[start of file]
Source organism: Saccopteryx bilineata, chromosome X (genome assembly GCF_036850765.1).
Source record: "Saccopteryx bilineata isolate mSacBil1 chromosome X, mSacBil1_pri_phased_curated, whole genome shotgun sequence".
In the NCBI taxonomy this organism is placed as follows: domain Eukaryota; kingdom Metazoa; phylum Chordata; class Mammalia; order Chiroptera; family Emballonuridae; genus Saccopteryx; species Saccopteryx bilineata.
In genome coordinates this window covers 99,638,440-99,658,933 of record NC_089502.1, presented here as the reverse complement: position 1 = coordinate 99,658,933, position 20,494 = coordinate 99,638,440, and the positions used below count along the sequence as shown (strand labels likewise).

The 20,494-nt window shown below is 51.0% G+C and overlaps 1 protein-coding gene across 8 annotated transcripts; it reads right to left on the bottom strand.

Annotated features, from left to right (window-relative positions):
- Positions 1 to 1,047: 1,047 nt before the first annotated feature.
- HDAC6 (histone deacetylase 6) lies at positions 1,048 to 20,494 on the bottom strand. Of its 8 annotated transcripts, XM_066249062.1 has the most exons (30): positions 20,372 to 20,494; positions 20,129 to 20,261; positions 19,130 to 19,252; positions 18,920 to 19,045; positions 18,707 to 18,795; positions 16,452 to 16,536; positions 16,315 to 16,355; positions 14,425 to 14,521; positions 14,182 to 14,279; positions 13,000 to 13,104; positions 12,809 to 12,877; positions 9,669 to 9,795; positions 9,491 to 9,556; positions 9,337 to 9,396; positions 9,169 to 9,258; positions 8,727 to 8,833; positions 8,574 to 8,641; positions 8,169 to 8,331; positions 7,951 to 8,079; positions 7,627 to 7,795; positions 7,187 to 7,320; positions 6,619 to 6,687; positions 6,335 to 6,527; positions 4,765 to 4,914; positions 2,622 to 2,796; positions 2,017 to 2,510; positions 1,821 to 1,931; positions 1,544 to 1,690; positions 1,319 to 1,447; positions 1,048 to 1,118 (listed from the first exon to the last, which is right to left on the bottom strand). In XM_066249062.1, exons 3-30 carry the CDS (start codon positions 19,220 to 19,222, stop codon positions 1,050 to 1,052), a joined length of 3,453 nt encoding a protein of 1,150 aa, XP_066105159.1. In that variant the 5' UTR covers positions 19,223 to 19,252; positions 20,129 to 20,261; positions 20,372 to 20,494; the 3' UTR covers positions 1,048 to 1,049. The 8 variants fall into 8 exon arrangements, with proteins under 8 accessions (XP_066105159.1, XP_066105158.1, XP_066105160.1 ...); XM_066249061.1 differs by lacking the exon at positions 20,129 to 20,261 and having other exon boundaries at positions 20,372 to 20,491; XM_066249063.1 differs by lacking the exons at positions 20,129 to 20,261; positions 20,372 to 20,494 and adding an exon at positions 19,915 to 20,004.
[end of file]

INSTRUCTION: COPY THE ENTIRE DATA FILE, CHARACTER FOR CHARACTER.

Source organism: Saccopteryx bilineata, chromosome X (genome assembly GCF_036850765.1).
Source record: "Saccopteryx bilineata isolate mSacBil1 chromosome X, mSacBil1_pri_phased_curated, whole genome shotgun sequence".
In the NCBI taxonomy this organism is placed as follows: domain Eukaryota; kingdom Metazoa; phylum Chordata; class Mammalia; order Chiroptera; family Emballonuridae; genus Saccopteryx; species Saccopteryx bilineata.
In genome coordinates this window covers 99,638,440-99,658,933 of record NC_089502.1, presented here as the reverse complement: position 1 = coordinate 99,658,933, position 20,494 = coordinate 99,638,440, and the positions used below count along the sequence as shown (strand labels likewise).

The 20,494-nt window shown below is 51.0% G+C and overlaps 1 protein-coding gene across 8 annotated transcripts; it reads right to left on the bottom strand.

Annotated features, from left to right (window-relative positions):
- Positions 1 to 1,047: 1,047 nt before the first annotated feature.
- HDAC6 (histone deacetylase 6) lies at positions 1,048 to 20,494 on the bottom strand. Of its 8 annotated transcripts, XM_066249062.1 has the most exons (30): positions 20,372 to 20,494; positions 20,129 to 20,261; positions 19,130 to 19,252; positions 18,920 to 19,045; positions 18,707 to 18,795; positions 16,452 to 16,536; positions 16,315 to 16,355; positions 14,425 to 14,521; positions 14,182 to 14,279; positions 13,000 to 13,104; positions 12,809 to 12,877; positions 9,669 to 9,795; positions 9,491 to 9,556; positions 9,337 to 9,396; positions 9,169 to 9,258; positions 8,727 to 8,833; positions 8,574 to 8,641; positions 8,169 to 8,331; positions 7,951 to 8,079; positions 7,627 to 7,795; positions 7,187 to 7,320; positions 6,619 to 6,687; positions 6,335 to 6,527; positions 4,765 to 4,914; positions 2,622 to 2,796; positions 2,017 to 2,510; positions 1,821 to 1,931; positions 1,544 to 1,690; positions 1,319 to 1,447; positions 1,048 to 1,118 (listed from the first exon to the last, which is right to left on the bottom strand). In XM_066249062.1, exons 3-30 carry the CDS (start codon positions 19,220 to 19,222, stop codon positions 1,050 to 1,052), a joined length of 3,453 nt encoding a protein of 1,150 aa, XP_066105159.1. In that variant the 5' UTR covers positions 19,223 to 19,252; positions 20,129 to 20,261; positions 20,372 to 20,494; the 3' UTR covers positions 1,048 to 1,049. The 8 variants fall into 8 exon arrangements, with proteins under 8 accessions (XP_066105159.1, XP_066105158.1, XP_066105160.1 ...); XM_066249061.1 differs by lacking the exon at positions 20,129 to 20,261 and having other exon boundaries at positions 20,372 to 20,491; XM_066249063.1 differs by lacking the exons at positions 20,129 to 20,261; positions 20,372 to 20,494 and adding an exon at positions 19,915 to 20,004.